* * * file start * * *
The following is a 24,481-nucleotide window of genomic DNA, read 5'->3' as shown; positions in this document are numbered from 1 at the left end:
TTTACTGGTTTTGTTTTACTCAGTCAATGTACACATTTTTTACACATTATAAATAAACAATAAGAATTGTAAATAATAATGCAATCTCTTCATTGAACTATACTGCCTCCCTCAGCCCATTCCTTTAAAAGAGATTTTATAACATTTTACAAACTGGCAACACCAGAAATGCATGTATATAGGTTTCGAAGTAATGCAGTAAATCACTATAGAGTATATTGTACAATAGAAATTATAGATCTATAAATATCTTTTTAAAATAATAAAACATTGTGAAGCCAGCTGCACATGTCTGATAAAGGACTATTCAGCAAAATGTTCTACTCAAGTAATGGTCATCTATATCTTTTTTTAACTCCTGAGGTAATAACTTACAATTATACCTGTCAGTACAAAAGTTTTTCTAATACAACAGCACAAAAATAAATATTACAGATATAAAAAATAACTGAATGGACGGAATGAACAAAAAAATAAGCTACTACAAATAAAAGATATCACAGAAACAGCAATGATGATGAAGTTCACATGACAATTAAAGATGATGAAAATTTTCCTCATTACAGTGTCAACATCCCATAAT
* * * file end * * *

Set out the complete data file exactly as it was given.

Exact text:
The following is a 24,481-nucleotide window of genomic DNA, read 5'->3' as shown; positions in this document are numbered from 1 at the left end:
TTTACTGGTTTTGTTTTACTCAGTCAATGTACACATTTTTTACACATTATAAATAAACAATAAGAATTGTAAATAATAATGCAATCTCTTCATTGAACTATACTGCCTCCCTCAGCCCATTCCTTTAAAAGAGATTTTATAACATTTTACAAACTGGCAACACCAGAAATGCATGTATATAGGTTTCGAAGTAATGCAGTAAATCACTATAGAGTATATTGTACAATAGAAATTATAGATCTATAAATATCTTTTTAAAATAATAAAACATTGTGAAGCCAGCTGCACATGTCTGATAAAGGACTATTCAGCAAAATGTTCTACTCAAGTAATGGTCATCTATATCTTTTTTTAACTCCTGAGGTAATAACTTACAATTATACCTGTCAGTACAAAAGTTTTTCTAATACAACAGCACAAAAATAAATATTACAGATATAAAAAATAACTGAATGGACGGAATGAACAAAAAAATAAGCTACTACAAATAAAAGATATCACAGAAACAGCAATGATGATGAAGTTCACATGACAATTAAAGATGATGAAAATTTTCCTCATTACAGTGTCAACATCCCATAAT